None of this can be done without help from volunteers. But with a trained and dedicated core of volunteers, supported by library resources, much can be accomplished. Families who attend the combined literacy program become very close to CazCares literacy volunteers, and to each other. They cheer each other on. And when a learner passes the GED, we have a party and we celebrate together. For many of the learners, their families are the reason they are pursuing their education.

For me, success is obtaining my GED. The main reason I want to get my GED is my daughter. She is only four now, but someday she will be in high school. You never finished high school. GED tutoring at a food pantry? How is it that a public library has taken on such work? How could the library reach those families? In the area of early literacy, for example, grants were obtained in the past to offer educational programming at the library to low-income preschoolers.

However, those library-based programs had low attendance and did not reach their target audience. That study then begs the question, what if it is the quality of the books that pushes students away from using them, rather than the actual concept of utilizing books?

Perhaps students have given the traditional method of finding information in books a chance, but never felt the information they found to be helpful Miller 8. I notice students constantly occupying the printers. As I sit here writing this I can hear the printer going off what feels like every few seconds. I then hear the click of the stapler to bind together the wad of papers that were recently printed, and I feel that this can attest to the revolution of modern technology.

While there are more students on the computers than there are next to the bookshelves, the library as a whole does not have that many people in it for such a prime study night. As I look around, I do not see many people. I look over the door every now and then to see if it will swing open and let someone through but it does not very frequently do so.

As a matter of fact, with the exception of the printer sounding off and the small sound of keys being punched on the keyboard, it appears to be almost silent. It would appear evident that students are studying back at their dorm or apartment. But why not come to the library where you have access to so many more resources? The invention of the laptop was so hard-hitting because of how convenient it was and is. The owner of a laptop has the freedom to take it anywhere and be able to use it, and even access the internet wherever there is Wi-Fi.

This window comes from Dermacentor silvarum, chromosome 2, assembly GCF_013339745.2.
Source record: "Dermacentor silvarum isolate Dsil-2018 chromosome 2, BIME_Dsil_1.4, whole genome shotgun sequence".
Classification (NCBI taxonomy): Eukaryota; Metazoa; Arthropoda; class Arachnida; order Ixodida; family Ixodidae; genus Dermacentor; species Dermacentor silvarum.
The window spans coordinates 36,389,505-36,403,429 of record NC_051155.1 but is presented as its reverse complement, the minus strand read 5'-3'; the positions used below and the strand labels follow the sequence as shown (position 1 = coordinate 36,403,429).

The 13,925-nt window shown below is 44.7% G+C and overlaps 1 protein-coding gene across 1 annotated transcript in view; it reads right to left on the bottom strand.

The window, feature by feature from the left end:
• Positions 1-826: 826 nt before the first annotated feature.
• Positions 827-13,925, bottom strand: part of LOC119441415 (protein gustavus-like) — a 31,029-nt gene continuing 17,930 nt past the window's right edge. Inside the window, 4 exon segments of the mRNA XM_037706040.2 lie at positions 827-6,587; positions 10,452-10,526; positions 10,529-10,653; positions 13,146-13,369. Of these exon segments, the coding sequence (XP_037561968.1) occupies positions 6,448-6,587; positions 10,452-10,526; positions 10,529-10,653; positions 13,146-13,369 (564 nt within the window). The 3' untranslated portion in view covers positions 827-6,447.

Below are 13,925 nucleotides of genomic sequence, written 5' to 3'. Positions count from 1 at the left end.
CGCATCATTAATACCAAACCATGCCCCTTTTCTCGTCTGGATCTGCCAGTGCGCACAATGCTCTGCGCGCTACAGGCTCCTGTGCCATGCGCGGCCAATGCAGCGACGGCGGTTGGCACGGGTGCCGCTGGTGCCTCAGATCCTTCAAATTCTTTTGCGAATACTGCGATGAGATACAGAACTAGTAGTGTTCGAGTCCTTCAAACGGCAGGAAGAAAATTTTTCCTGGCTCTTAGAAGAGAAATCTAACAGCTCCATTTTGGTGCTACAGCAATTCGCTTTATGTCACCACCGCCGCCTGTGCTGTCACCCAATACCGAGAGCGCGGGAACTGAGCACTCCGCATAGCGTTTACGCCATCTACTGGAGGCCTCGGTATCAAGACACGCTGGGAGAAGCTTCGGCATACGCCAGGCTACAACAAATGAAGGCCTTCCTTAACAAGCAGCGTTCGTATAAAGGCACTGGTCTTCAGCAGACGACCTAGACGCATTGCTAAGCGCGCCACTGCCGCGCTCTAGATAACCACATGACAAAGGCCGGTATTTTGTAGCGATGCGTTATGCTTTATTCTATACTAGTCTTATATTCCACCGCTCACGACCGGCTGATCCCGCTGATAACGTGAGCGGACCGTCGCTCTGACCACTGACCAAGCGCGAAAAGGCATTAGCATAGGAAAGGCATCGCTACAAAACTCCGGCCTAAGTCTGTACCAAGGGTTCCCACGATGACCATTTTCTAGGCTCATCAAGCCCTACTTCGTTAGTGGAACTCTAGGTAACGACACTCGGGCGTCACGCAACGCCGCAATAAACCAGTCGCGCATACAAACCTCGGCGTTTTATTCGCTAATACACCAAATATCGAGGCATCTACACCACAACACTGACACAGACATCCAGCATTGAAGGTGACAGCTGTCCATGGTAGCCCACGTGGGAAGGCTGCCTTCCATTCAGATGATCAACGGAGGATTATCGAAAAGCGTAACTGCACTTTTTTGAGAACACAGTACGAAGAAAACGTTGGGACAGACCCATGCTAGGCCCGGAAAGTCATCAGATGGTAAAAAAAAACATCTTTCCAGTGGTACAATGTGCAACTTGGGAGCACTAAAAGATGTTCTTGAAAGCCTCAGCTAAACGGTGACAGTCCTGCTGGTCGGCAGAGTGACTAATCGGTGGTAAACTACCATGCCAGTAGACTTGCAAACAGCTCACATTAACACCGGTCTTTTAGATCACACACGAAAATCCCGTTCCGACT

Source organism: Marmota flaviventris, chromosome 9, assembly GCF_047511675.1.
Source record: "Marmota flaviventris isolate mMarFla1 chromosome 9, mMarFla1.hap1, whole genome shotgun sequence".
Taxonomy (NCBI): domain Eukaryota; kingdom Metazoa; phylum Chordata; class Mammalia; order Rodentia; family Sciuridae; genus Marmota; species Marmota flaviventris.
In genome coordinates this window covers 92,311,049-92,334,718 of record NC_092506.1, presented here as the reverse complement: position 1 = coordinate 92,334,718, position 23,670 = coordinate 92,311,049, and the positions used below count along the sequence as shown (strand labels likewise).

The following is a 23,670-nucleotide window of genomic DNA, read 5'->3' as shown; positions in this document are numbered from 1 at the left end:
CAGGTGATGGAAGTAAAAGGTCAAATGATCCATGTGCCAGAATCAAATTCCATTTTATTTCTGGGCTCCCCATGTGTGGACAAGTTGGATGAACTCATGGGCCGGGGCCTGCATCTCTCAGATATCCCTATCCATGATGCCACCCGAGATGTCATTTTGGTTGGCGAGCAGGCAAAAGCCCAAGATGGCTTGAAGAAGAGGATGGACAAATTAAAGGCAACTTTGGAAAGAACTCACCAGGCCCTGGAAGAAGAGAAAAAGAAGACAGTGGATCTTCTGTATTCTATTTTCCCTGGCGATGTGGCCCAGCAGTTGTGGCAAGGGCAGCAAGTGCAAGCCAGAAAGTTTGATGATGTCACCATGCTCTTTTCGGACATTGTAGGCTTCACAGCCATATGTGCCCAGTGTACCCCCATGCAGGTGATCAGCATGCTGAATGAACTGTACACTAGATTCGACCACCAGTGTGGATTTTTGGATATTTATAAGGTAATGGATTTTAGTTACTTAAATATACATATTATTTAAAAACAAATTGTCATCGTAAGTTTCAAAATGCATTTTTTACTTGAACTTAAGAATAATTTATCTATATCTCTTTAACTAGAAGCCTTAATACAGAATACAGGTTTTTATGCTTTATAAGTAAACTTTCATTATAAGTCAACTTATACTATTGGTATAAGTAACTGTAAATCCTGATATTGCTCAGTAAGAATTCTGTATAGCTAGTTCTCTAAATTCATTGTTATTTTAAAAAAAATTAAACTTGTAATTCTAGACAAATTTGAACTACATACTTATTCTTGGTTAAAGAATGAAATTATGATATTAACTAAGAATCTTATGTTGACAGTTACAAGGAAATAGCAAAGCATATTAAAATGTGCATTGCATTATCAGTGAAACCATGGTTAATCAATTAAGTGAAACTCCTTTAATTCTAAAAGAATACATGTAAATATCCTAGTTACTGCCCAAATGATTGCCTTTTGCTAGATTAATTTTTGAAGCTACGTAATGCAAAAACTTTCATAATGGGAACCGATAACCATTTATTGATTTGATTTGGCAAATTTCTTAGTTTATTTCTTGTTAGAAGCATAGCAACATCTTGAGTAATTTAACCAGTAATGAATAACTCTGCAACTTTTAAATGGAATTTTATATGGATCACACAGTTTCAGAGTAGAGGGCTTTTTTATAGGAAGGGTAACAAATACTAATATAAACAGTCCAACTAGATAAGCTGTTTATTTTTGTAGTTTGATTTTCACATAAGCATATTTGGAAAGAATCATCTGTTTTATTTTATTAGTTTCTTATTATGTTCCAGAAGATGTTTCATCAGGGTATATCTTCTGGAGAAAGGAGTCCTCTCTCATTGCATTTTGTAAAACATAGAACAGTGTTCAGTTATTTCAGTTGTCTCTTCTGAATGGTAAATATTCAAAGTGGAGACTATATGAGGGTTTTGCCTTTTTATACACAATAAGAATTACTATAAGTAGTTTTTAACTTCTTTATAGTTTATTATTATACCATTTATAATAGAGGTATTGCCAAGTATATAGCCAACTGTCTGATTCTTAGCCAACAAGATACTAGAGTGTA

These new things being invented make it almost unnecessary to leave the comfort of your own home to do any type of research. It eliminates the better half of all students who have their own laptop or e-reader from ever making a routine trip to the library out of the interest of merely wanting to study. The students who do not have, or cannot afford laptops or e-readers will by default have to make frequent trips to the libraries to get their studies done. I question why there are so few people here in this library, but I feel that the oncoming revolution of mobile technology is a reasonable explanation for it.

On a Wednesday at around 6: Although there were not as many people in the library as I expected, I was able to get a clear understanding on the way students interact with each other, and how students interacted with the library, by utilizing its resources.

An hour spent in the library merely observing things has given me a lot of insight, along with the research I have acquired about college libraries. As a freshman in college being a part of a campus library for the first time in my life, I did not witness the changes of a college library from now and five years ago, but from the research I have found regarding the demographics of the library, I feel the concept of a college library is either dying off or changing even more drastically within the next decade.

The abundant supply of books along with the library as a whole appear that they will potentially become obsolete with so much new technology among us, and the ease of taking technology with you wherever you may go. If libraries do manage to stick around for decades to come, I feel that they will be much different looking, and will take on a whole different regime of resources, more than likely one that is predominately technology based.